Expert witnesses: science, medicine, and the practice of law
This book examines the role of expert witnesses in the legal system and the role of science in the law. The author analyzes the history of science and the law, and demonstrates through modern and historical examples how lawyers routinely use science to secure convictions. She examines the place of scientists in personal injury claims, offering a strong argument that those with the most power and money are able to secure the services of the best experts in order to win cases. Expert Witnesses provides valuable insights into the "behind the scenes" cooperation between lawyers and scientists in the pre-trial construction of cases.
What people are saying - Write a review
We haven't found any reviews in the usual places.
Science Law and the Rise of the Modern State
9 other sections not shown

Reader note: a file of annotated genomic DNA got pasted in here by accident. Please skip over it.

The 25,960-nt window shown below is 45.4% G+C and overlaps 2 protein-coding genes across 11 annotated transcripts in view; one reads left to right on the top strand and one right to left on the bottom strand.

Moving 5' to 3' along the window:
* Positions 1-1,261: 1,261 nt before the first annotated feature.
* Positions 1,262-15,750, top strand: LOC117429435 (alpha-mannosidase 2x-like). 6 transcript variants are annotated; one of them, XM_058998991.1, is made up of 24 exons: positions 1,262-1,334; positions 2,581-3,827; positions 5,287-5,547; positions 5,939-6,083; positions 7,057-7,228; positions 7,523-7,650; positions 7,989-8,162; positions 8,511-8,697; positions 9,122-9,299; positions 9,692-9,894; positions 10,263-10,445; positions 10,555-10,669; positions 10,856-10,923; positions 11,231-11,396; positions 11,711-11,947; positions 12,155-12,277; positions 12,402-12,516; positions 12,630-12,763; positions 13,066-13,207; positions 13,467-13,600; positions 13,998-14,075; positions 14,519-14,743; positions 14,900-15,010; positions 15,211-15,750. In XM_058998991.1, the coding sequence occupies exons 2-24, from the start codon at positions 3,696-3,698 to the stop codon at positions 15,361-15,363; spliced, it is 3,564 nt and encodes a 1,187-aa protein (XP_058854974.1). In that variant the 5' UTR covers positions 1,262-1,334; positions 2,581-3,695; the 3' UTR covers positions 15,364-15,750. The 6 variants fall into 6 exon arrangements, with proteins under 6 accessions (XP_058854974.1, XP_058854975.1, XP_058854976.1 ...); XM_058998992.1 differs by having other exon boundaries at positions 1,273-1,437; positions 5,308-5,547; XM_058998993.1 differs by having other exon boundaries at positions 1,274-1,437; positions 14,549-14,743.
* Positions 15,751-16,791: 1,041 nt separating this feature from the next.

accused Admiralty advise argued asked assessors become Bernard Spilsbury Birmingham Six blood group century claims client Confait construction conviction counsel court expert Court of Appeal crime criminal cross-examination Crown experts decide defence experts dence disclose disclosure Dr Clift Dr Skuse duty Edinburgh ence examined example expert evidence expert witnesses expert's report expertise facts favour forensic pathologists Forensic Science Service forensic scientists Freckleton give Guildford Four HAC Report 1989 HOFSS HOFSS scientists Home Affairs Committee Home Office Ibid Inquiry investigation judge judicial judiciary jurors jury justice knowledge lawyers legal system London Lord Lord Denning Maguire Maguire Seven material matters means Michael Havers Mulkay nitro-glycerine opinion pathologists PETN police practice pre-trial Preece procedure profes professional prosecution question result rule science and law scientific selections Sir Bernard Spilsbury social Society solicitors status structure tests tion trial truth ultimate issue verdict whilst witness-box